Expanding your customer base is an important part of business development. It not only challenges you to keep innovating, but it also increases profit.
New customers come with a fresh perspective, helping you to improve your products and service delivery.
Of course there are those that prefer to utilise their existing client base instead of attracting new ones.
They do this by increasing their customers’ wallet share – creating more value then commanding a higher price.
This strategy may lock out the customers who chose your business based on a low price point and instead, drive them into the hands of your competitors.
The share of wallet metric is dependent upon a short time window, during which a customer’s spending habits and preferences may change.
This makes it challenging to find accurate data about your customers and increases the cost of marketing altogether.
Those who keep clinging to the share of wallet raft discover that they can’t fully rely on current customers for sustained profits. Especially when these customers reduce their spend after falling on hard times.
Acquiring new customers remains a viable option for maximising profit. Here are some tips you could use to attract new customers.
Define Your Buyer Persona
Marketing is only effective when a business clearly understands its target customer.
Who does your business help the most?
Let’s assume you run a restaurant in the middle of Auckland.
Would you like to target busy professionals as Best Ugly does? They claim to be able to cure your Monday malaise with their signature bagels.
Or do you want to target tourists like Orbit 360°, who offer a breathtaking dining experience to tourists who visit the Sky Tower for an adrenaline fix, giving them panoramic views of Auckland and the Hauraki Gulf?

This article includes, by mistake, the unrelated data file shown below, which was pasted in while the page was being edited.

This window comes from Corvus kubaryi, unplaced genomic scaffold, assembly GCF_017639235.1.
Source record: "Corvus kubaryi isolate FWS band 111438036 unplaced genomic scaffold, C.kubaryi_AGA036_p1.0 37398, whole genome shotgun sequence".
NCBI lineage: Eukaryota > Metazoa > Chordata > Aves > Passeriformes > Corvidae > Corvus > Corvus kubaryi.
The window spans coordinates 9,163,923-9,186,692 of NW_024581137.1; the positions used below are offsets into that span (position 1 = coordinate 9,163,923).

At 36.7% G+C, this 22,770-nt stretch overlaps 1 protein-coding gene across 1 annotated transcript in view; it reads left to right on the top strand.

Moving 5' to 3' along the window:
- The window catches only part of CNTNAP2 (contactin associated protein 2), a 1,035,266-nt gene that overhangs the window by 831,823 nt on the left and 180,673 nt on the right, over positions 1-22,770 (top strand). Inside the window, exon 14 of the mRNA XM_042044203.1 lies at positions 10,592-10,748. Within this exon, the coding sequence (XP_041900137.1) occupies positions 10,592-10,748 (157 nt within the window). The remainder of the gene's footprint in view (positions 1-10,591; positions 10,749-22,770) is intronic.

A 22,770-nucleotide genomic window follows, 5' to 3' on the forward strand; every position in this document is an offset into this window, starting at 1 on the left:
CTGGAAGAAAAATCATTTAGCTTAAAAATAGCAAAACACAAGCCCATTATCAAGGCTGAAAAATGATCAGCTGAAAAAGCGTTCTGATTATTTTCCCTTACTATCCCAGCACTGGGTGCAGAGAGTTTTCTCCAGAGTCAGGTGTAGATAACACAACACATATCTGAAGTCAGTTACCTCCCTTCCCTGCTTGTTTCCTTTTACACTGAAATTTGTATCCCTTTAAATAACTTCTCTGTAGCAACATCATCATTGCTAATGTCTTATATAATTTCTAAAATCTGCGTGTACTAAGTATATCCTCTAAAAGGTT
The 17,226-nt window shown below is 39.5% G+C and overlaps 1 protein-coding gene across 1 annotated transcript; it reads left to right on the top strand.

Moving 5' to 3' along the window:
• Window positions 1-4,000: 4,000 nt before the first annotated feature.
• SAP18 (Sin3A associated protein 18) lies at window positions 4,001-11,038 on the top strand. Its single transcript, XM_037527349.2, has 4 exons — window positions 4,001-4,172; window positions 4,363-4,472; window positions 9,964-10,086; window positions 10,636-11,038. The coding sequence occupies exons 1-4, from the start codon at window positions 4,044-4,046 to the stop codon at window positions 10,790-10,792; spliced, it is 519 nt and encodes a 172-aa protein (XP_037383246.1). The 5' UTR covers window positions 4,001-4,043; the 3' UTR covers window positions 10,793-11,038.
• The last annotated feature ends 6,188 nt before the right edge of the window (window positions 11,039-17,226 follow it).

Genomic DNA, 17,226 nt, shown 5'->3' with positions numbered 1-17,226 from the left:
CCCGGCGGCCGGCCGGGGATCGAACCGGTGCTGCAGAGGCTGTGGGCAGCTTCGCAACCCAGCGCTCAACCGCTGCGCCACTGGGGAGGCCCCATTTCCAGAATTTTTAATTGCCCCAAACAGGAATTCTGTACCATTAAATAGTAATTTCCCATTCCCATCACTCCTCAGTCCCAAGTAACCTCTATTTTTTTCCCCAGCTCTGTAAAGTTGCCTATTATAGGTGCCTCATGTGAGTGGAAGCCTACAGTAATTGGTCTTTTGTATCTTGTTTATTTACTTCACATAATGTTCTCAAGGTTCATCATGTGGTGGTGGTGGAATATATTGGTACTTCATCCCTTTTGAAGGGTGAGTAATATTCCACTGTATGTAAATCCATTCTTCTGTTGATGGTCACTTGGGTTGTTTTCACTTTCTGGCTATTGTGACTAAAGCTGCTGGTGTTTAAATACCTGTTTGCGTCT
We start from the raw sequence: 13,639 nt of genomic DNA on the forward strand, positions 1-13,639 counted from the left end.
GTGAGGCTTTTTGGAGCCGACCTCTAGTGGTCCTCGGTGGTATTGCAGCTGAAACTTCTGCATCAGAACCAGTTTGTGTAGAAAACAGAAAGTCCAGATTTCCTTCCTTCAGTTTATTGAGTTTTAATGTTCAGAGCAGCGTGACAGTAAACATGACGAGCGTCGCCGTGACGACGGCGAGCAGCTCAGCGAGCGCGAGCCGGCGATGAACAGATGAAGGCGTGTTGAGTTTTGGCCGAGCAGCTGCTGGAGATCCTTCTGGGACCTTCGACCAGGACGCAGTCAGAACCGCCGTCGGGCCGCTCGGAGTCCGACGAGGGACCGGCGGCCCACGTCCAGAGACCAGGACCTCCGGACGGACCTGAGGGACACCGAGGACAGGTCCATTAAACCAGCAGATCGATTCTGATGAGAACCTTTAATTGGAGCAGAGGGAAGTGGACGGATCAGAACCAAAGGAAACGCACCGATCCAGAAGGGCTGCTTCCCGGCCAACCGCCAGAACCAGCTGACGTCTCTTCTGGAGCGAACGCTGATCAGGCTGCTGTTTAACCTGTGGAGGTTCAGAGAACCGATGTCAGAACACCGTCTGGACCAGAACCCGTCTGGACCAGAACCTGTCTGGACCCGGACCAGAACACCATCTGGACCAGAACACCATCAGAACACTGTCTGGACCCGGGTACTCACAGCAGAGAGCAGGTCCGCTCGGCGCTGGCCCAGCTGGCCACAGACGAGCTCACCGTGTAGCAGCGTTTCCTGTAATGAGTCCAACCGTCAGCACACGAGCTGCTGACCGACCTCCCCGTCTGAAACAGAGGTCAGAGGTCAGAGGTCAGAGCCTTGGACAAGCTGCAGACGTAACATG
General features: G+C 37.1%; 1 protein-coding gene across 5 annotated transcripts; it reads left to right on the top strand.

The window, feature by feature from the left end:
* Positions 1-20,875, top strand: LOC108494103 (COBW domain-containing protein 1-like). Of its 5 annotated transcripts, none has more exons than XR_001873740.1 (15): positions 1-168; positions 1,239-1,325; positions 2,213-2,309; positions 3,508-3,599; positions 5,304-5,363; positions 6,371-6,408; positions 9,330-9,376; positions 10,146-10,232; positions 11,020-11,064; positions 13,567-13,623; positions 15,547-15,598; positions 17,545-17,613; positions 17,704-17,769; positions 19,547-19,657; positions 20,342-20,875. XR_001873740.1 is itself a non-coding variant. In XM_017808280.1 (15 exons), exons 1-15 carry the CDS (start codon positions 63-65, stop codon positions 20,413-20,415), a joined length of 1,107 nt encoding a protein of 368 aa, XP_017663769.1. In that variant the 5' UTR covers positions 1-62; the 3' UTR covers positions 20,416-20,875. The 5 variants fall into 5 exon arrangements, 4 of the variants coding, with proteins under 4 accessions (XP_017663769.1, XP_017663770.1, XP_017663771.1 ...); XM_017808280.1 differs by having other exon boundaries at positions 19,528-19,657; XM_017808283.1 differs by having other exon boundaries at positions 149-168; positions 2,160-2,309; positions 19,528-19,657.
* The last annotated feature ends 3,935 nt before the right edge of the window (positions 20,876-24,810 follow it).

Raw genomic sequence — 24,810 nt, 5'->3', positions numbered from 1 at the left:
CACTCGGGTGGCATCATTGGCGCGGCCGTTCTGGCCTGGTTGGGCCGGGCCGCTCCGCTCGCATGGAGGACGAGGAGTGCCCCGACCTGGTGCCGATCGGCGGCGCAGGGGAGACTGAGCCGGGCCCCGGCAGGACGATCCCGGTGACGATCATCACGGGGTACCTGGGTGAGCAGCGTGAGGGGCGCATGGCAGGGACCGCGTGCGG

These two restaurants would approach their marketing strategy differently.
Orbit 360° prides itself in being the most unique restaurant in Auckland. Their strategy would probably involve hosting functions and intimate parties at its facility.
In contrast, Best Ugly would take advantage of rush hour, give 2 for 1 discounts and partner with other organisations in the area like they did with Bike Auckland.
Everyone who spent on breakfast at the Bike Auckland event got a free cup of coffee to start the day.
Both restaurants not only understand their buyer persona, but they also use their customers’ interests to inform their marketing efforts.
Ask yourself the following questions when you’re crafting your buyer persona:
- What are their demographics?
Find their income level, age, gender and where they live.
- What is their background?
Find out what they do for a living and their family life.
- What are their identifiers?
Explore their communication preferences – Do they predominantly use email over text message? Social media over traditional forms of media?
How do they talk with their connections?
Do they use formal or slang language?
What is their demeanor?
Are they assertive, open, cautious, altruistic or ambitious?
- What are their primary and secondary goals?
Find out what their dreams are and what they strive to achieve.
Customer choices are driven by underlying goals and they tend to buy what they want, not what they think they need.
Understanding their wishes and aspirations will enable you to package your product or service as something they ought to have ASAP.
- What are their pain points?
Find out what keeps them up at night.
In pursuit of their dreams, customers face challenges that your business can help solve.
- Which of their challenges does your business solve?
Discover ways to help your customer to realise their dreams and overcome their challenges.
- What common objections have they given you in the past?
Note down the reasons and excuses that your prospective customers have given for not purchasing your product or service.
Quote it verbatim if you can. For example “I am happy with my current provider” or “I can’t afford this right now, I’m on a budget”
You can then create a solution to counter their objections.
- How should I package my offer to prospective clients?
Based on the information you have gathered so far and the common objections are given by prospective clients, you can tailor your messaging differently.
Once you know who you want as a customer, define who you don’t want. A negative buyer persona represents people who don’t qualify as your customer.